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Rapid Recap: Booker, Durant come down to Earth as Suns fall behind 3-2

Jokic posted his second triple-double of the series, but it was a full team effort for the Nuggets

NBA: Playoffs-Phoenix Suns at Denver Nuggets Isaiah J. Downing-USA TODAY Sports

Mat Ishbia and Nikola Jokic made up during pregame with Jokic cheekily tossing a ball to Ishbia before a handshake.

Maybe with everyone at peace, it would be a clean, orderly, and competitive game without any tomfoolery or shenanigans? Wrong. Here’s how the Denver Nuggets took a commanding 3-2 lead over the Phoenix Suns with a 118-102 win.

Denver came out blazing, going on a 15-4 run late in the first quarter to expand on their 9-0 start leaving Phoenix looking for answers, down 15 before the end of one quarter. Suns were able to erase that in a hurry with a 25-10 run, even taking a lead late in the second. Kevin Durant struggled for much of the night, finishing with 26 points on 10-24 shooting, but he scored 10 of his 26 in the second when it felt like a game still.

Phoenix continued a dreadful trend of starting out halves horribly, giving up 35 points in the first quarter and 39 in the third quarter. Eventually, digging yourselves into such a deep hole time and time again wears on you to an extent that you can’t dig out anymore. Denver started the third on a 25-8 run, which would remain the deficit the rest of the way.

With 37.6 seconds left in the tumultuous third, Booker was set to take a free throw for an away-from-the-play foul by the Nuggets. The remaining Suns huddled around Monty Williams for a quick drawn-up play, but Bruce Brown and Nikola Jokic had ideas of intruding the huddle. Durant shoved both, earning a technical for Brown and himself.

Booker hit a tough three and Durant hit a prayer of a long two to close the third on a 5-0 run, but that would end up being just about the final whiff of momentum the Suns would get in this one as the Nuggets maintained their hold the rest of the way.

Jokic told the Inside the NBA crew after the game that the difference between the two games in Phoenix to this one was that Denver became the more desperate aggressors. You could tangibly feel that from the tip and there were only a few minutes where the opposite was true. That has to change when the series shifts back to Footprint Center for game 6.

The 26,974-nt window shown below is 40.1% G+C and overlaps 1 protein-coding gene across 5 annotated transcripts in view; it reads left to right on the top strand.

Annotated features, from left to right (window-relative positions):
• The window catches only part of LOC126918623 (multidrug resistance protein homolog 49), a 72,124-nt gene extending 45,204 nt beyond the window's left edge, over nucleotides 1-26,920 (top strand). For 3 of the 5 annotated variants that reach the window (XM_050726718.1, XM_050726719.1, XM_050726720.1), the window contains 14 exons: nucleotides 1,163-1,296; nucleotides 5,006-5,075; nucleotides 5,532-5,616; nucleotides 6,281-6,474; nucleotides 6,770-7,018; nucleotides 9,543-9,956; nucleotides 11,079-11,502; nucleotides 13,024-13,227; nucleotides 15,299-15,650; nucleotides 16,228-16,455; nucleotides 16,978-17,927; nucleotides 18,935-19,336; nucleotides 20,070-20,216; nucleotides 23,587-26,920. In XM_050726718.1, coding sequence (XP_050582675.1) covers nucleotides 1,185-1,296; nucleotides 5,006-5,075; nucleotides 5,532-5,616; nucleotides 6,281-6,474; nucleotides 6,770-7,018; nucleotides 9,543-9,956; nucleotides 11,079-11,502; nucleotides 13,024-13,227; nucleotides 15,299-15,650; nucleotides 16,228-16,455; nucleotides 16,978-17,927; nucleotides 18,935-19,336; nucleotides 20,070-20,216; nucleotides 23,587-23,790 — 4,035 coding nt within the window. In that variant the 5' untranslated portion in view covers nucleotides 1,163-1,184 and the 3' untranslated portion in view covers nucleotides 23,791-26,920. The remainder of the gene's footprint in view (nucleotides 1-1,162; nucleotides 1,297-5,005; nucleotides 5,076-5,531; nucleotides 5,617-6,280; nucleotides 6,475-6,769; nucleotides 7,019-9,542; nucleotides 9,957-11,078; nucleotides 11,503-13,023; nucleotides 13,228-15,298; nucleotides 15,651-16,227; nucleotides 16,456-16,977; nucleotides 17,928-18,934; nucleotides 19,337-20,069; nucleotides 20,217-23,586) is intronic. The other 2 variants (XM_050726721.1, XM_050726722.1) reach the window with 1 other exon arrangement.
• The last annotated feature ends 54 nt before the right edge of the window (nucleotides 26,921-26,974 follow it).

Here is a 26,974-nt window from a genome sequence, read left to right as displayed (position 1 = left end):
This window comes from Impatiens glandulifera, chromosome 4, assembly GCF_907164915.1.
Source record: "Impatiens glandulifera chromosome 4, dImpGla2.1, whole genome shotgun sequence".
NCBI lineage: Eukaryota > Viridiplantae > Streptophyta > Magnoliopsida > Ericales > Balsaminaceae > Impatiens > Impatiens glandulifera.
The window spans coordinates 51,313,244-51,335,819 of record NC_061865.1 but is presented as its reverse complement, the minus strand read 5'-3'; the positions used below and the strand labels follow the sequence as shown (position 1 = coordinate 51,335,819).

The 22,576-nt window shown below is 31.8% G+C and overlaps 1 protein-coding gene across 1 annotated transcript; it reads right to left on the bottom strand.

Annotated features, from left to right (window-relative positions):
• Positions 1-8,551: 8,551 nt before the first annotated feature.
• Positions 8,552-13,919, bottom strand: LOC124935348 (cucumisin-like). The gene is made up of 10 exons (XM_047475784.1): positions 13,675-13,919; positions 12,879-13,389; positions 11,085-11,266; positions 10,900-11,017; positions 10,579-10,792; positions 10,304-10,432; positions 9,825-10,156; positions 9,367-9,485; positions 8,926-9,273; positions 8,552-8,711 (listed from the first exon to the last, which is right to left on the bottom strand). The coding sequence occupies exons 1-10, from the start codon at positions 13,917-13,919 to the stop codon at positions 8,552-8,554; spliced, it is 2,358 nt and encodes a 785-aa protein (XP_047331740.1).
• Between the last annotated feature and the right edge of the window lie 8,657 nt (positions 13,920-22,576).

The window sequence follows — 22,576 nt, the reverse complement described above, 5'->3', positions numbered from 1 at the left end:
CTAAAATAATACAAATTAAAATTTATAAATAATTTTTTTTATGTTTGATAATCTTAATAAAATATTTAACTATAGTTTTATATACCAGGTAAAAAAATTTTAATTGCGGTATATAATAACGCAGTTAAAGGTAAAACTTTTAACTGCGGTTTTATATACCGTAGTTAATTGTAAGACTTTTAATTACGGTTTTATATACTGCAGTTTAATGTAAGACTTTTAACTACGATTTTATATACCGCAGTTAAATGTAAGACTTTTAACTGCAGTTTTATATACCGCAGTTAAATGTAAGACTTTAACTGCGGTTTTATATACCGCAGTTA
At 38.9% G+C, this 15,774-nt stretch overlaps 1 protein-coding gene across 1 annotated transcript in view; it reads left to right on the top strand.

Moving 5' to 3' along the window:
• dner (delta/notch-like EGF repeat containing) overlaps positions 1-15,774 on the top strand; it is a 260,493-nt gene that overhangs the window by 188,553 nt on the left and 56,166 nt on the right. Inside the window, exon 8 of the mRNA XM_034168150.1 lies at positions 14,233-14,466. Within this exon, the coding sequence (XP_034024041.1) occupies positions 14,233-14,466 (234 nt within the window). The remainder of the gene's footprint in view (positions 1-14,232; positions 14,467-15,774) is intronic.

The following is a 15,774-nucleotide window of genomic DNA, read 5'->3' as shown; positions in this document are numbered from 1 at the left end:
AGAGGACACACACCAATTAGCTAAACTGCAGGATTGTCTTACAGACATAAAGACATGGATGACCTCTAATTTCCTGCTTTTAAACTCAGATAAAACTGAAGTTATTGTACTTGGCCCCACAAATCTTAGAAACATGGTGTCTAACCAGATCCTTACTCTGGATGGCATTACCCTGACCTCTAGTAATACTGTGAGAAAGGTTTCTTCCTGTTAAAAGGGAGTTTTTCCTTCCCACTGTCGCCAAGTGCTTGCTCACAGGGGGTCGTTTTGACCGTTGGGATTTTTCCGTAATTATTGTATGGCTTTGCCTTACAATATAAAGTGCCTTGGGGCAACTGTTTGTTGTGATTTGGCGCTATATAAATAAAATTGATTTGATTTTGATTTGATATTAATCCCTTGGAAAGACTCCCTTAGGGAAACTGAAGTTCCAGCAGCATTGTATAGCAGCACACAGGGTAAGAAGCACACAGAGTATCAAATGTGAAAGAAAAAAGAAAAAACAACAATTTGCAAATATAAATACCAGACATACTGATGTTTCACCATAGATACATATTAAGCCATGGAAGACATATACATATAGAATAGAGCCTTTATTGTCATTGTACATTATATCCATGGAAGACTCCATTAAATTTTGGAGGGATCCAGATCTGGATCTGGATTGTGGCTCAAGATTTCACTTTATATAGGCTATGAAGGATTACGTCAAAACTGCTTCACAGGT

I was also left wondering where Jock Landale was for much of the game. He played just 12 minutes before adding four more in garbage time and was the team leader in plus/minus before the garbage time as well as after, finishing at +5 while Deandre Ayton, who played 32 hit-or-miss minutes, was a team-worst -21.

Terrence Ross deserves a shoutout for his play, which was the best among all bench contributors for the Suns, finishing with nine points on 3-4 shooting and playing some really solid defense without fouling as much as he used to in similar situations.

On the opposite bench, Bruce Brown was truly a problem for the Suns, scoring 25 points on 7-11 shooting. Phoenix appeared to underestimate him on each of his possessions, which can’t happen again.

Booker had his worst game of this postseason, still better than most of the Suns’ best nights. He scored 28 points on 8-19 shooting, which marked the first time he made fewer than 10 shots and just the third time shooting worse than 50 percent in 10 games.

Between bad games from Booker and Durant and good games from Brown and Michael Porter Jr. (19 points, including 16 in the first half), Phoenix has a lot to hope for in terms of the pendulum swinging back the other way. With home teams undefeated in the series so far, things look good for the Suns in forcing a game 7 when things tip off at 7 AZ time on Thursday.

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